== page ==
During hard and changing times nonprofits may find it necessary to cut costs. Here are 7 tips to help with difficult decisions.
COVID-19 has meant we have been dealing with a significant period of uncertainty putting a huge strain on people’s mental wellbeing. As we wonder what comes next the press is full of predictions on the economic impact. We know it’s going to be bad, what we don’t yet know is how bad. With non-profit organizations already feeling the impact of losing large amounts of fundraising income, the inevitable cost-cutting comes next.
So what can you do when the spotlight is turned on you and your teams?
Let’s talk about office space and cost savings
One thing proven in the last few months is that office space is not always essential. Sure, there will be people who have a preference for working in the office but large swathes of us have now created home office set-ups that mean we can work effectively without the daily commute.
Tip #1 – Office Space Savings
Survey your teams to understand their preferences. Build up an understanding of what’s essential and what’s not. Could you have a smaller space and company retreats every few months as an alternative?
Cheaper is not always better
And this is important. If your donation forms convert poorly do they have value? How much money are you leaving on the table by not being able to add a Facebook retargeting pixel? Or being able to test and optimize your donation forms? Sure, it may not be costing you a lot of money but if you can’t offer an experience that motivates and inspires supporters to give to your organization don’t be surprised when their donations go elsewhere.
Tip #2 – Don’t Drop Your Optimization Efforts for Cost Savings
Make sure you have a testing and optimization strategy for your donation forms and that this is ongoing. Small changes can make a big difference in conversion rates.
Consider your partners
Who are the people who are continuing to invest and innovate even in these challenging times? Who is there at the end of the phone able to help and support you? When was the last time you spoke to your partners and asked them to take you through new features and products they can offer?
Tip #3 – Maintain Partner Relationships
Know what your goals are, for example, you want to grow income by x%, convert x% of single donors to regular donors or… introduce new activities. First of all, speak to your existing suppliers, you never know if this may be something they already offer and can add to your existing package at a small cost. Also, if you need to cut costs, consider scaling back but not cancelling work altogether.
I have lost track of the number of organizations that don’t even realize they are being inefficient. For example, the campaigns team uses one email tool, comms another and the fundraising team are using something else they like. Because everyone is focused on their team’s needs rather than looking at the bigger picture, all of a sudden there are three suppliers to manage, three data feeds and specific training needed on each product. That’s before you even consider the data and compliance risks. You will save costs through consolidating.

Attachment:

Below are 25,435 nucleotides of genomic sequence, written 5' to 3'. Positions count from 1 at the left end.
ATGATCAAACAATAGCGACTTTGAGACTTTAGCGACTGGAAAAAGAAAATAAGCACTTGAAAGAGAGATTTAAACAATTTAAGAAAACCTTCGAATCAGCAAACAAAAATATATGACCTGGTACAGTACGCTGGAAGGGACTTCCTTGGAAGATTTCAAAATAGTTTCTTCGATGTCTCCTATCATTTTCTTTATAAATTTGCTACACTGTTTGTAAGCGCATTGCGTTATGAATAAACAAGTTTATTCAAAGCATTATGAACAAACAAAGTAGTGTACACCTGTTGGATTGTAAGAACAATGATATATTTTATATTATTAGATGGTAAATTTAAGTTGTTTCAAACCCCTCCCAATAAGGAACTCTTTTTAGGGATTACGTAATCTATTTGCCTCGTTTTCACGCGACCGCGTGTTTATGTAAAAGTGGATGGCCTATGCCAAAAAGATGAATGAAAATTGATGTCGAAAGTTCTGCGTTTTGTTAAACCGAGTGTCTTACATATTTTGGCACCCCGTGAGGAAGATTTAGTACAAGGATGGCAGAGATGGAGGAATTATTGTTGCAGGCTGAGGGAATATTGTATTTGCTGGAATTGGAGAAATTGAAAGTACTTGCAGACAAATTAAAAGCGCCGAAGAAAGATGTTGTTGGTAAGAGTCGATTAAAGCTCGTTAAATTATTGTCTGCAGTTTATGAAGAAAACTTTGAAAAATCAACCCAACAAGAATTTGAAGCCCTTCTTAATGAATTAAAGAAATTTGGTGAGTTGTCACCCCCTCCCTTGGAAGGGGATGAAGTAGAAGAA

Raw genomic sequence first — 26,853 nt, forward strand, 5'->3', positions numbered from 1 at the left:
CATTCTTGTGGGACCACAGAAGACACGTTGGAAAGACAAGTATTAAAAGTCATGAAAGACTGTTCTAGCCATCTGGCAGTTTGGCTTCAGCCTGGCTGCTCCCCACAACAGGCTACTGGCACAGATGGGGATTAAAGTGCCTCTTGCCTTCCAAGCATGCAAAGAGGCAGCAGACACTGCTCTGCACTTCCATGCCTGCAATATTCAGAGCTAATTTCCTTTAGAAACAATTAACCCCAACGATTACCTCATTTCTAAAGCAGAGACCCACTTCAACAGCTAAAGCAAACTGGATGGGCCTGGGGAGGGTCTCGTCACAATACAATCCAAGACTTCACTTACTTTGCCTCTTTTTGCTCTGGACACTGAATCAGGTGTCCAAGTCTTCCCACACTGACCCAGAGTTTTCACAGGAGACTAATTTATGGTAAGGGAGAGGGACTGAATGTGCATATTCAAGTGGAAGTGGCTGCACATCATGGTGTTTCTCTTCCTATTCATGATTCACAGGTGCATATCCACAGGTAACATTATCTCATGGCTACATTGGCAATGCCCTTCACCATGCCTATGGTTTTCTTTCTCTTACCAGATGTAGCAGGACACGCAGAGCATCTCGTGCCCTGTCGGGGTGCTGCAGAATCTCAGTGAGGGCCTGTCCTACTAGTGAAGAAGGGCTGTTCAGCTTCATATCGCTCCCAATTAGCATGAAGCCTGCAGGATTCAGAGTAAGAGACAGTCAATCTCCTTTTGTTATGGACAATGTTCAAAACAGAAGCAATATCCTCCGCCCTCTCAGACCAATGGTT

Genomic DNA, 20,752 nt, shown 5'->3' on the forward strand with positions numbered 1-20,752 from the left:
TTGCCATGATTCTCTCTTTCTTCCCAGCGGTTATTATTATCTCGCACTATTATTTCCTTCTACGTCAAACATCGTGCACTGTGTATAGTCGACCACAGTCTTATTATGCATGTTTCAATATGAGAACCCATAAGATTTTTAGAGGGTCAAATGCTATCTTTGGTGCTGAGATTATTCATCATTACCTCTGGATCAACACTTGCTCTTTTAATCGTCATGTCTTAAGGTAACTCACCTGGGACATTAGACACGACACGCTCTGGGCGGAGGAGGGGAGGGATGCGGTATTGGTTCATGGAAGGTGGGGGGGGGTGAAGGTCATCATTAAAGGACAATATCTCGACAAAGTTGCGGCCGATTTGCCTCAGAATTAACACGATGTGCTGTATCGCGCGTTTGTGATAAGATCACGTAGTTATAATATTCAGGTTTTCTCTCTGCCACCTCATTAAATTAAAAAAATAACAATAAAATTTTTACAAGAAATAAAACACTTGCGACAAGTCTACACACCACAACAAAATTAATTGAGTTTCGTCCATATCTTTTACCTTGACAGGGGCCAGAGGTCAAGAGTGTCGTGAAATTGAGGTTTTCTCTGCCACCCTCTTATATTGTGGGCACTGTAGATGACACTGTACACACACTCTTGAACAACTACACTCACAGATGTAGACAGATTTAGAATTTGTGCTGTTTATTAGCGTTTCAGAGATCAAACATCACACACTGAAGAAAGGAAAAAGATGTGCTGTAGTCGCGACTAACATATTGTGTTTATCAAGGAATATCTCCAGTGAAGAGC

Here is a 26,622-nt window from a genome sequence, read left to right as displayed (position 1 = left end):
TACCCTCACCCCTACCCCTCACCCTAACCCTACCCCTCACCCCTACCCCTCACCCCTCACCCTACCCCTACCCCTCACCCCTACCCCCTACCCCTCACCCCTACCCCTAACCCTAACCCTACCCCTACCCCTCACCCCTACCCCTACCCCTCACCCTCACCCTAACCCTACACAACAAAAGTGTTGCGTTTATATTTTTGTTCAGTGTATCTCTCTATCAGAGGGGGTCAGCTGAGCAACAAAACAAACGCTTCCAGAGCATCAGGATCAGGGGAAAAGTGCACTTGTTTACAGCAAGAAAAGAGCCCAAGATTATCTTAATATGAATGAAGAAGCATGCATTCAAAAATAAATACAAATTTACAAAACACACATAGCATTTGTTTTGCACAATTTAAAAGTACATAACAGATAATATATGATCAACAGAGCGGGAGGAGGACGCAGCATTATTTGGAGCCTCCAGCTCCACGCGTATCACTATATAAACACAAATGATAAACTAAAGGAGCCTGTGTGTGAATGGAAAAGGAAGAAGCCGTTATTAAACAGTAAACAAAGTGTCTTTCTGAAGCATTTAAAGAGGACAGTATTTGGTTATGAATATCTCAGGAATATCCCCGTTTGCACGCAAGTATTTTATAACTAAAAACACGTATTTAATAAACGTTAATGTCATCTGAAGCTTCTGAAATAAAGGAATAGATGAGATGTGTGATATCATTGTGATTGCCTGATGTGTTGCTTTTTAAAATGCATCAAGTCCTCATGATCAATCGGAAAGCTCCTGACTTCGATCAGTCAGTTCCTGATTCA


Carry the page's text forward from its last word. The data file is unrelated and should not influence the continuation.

Tip #4 – Consolidate Systems Where Possible
Do a software audit and consolidate your suppliers where possible. There will be winners and losers here. But using a system that does it all compared to losing a member of your team through redundancy has to be a good outcome, right? Engaging Networks may be able to help you with that by the way.
Don’t fear outsourcing
We are at a point in time where we need to switch gears. The ways we’ve always done things are no longer working and a fresh perspective is needed. Outsourcing allows you to hire the person you need, when you need them, without spending money on a full-time salary with benefits. Contract workers have to regularly compete for jobs and so they’re likely to be creative, responsible, and keep their knowledge and skills updated.
Tip #5 – Determine What you Can Outsource Successfully
Some tasks and projects lend themselves to outsourcing better than others. Think carefully about what you want to outsource and avoid areas that need a personal touch. Identify projects that don’t fit with the core skills and competencies you have within the team and can be done inexpensively.
Cutting staff is not an easy option. You can’t really forecast the impact on morale or output, but the loss of key relationships and operational knowledge is guaranteed to set you back. More importantly, how you treat people becomes part of your organization’s DNA. Plus, think of all the recruitment costs when you have to hire people once the economy takes an upturn.
Tip # – Only let People Go When Necessary
Unless you’ve got teams that duplicate each other’s work creating internal silo’s and facilitating inefficiency, look elsewhere for savings. Before laying people off consider offering part-time work so people remain with the organization and you retain motivation and momentum.
Be kind to yourself
We could never have predicted the situation we have found ourselves in today, it’s not something we could have planned for or protected against.
Tip #7 – We’re Only Human – Now More Than Ever
Take your holidays and regular breaks in your workday. Just because you can’t go away does not mean you shouldn’t have some time away from your inbox. Bake a cake, sit in the garden, go to the park. Find joy in the small things and recognize, this time will pass.
I’d love to hear about other ideas and suggestions you have that could be added to this list. Please send any suggestions to me any time.